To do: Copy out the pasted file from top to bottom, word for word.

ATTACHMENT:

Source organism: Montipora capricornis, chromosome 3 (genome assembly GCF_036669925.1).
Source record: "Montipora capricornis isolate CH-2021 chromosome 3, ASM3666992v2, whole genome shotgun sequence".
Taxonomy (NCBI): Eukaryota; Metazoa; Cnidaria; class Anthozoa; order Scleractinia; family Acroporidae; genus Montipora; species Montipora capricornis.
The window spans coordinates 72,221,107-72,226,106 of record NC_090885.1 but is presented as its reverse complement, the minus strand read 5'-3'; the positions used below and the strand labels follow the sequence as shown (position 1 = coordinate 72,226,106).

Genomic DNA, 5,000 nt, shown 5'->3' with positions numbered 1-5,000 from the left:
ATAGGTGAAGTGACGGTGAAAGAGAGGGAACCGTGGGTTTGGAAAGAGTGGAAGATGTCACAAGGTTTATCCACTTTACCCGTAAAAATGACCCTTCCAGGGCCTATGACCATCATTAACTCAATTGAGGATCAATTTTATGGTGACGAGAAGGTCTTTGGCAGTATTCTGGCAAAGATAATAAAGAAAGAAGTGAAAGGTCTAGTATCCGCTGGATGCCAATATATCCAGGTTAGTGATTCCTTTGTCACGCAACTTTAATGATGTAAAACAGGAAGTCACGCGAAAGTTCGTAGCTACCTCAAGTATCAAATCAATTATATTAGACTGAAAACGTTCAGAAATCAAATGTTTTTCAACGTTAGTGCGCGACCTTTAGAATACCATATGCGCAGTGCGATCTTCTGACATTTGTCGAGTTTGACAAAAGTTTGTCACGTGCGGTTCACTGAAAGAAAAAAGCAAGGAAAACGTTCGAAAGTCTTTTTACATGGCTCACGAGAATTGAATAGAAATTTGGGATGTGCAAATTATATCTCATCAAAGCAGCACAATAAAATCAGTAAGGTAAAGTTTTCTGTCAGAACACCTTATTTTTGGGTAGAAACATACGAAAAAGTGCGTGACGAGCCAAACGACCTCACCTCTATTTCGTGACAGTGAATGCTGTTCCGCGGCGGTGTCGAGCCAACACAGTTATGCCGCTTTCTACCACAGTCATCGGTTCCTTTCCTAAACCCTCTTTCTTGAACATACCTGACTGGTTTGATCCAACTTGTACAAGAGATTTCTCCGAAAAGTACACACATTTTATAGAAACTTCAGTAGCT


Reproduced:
Source organism: Montipora capricornis, chromosome 3 (genome assembly GCF_036669925.1).
Source record: "Montipora capricornis isolate CH-2021 chromosome 3, ASM3666992v2, whole genome shotgun sequence".
Taxonomy (NCBI): Eukaryota; Metazoa; Cnidaria; class Anthozoa; order Scleractinia; family Acroporidae; genus Montipora; species Montipora capricornis.
The window spans coordinates 72,221,107-72,226,106 of record NC_090885.1 but is presented as its reverse complement, the minus strand read 5'-3'; the positions used below and the strand labels follow the sequence as shown (position 1 = coordinate 72,226,106).

Genomic DNA, 5,000 nt, shown 5'->3' with positions numbered 1-5,000 from the left:
ATAGGTGAAGTGACGGTGAAAGAGAGGGAACCGTGGGTTTGGAAAGAGTGGAAGATGTCACAAGGTTTATCCACTTTACCCGTAAAAATGACCCTTCCAGGGCCTATGACCATCATTAACTCAATTGAGGATCAATTTTATGGTGACGAGAAGGTCTTTGGCAGTATTCTGGCAAAGATAATAAAGAAAGAAGTGAAAGGTCTAGTATCCGCTGGATGCCAATATATCCAGGTTAGTGATTCCTTTGTCACGCAACTTTAATGATGTAAAACAGGAAGTCACGCGAAAGTTCGTAGCTACCTCAAGTATCAAATCAATTATATTAGACTGAAAACGTTCAGAAATCAAATGTTTTTCAACGTTAGTGCGCGACCTTTAGAATACCATATGCGCAGTGCGATCTTCTGACATTTGTCGAGTTTGACAAAAGTTTGTCACGTGCGGTTCACTGAAAGAAAAAAGCAAGGAAAACGTTCGAAAGTCTTTTTACATGGCTCACGAGAATTGAATAGAAATTTGGGATGTGCAAATTATATCTCATCAAAGCAGCACAATAAAATCAGTAAGGTAAAGTTTTCTGTCAGAACACCTTATTTTTGGGTAGAAACATACGAAAAAGTGCGTGACGAGCCAAACGACCTCACCTCTATTTCGTGACAGTGAATGCTGTTCCGCGGCGGTGTCGAGCCAACACAGTTATGCCGCTTTCTACCACAGTCATCGGTTCCTTTCCTAAACCCTCTTTCTTGAACATACCTGACTGGTTTGATCCAACTTGTACAAGAGATTTCTCCGAAAAGTACACACATTTTATAGAAACTTCAGTAGCT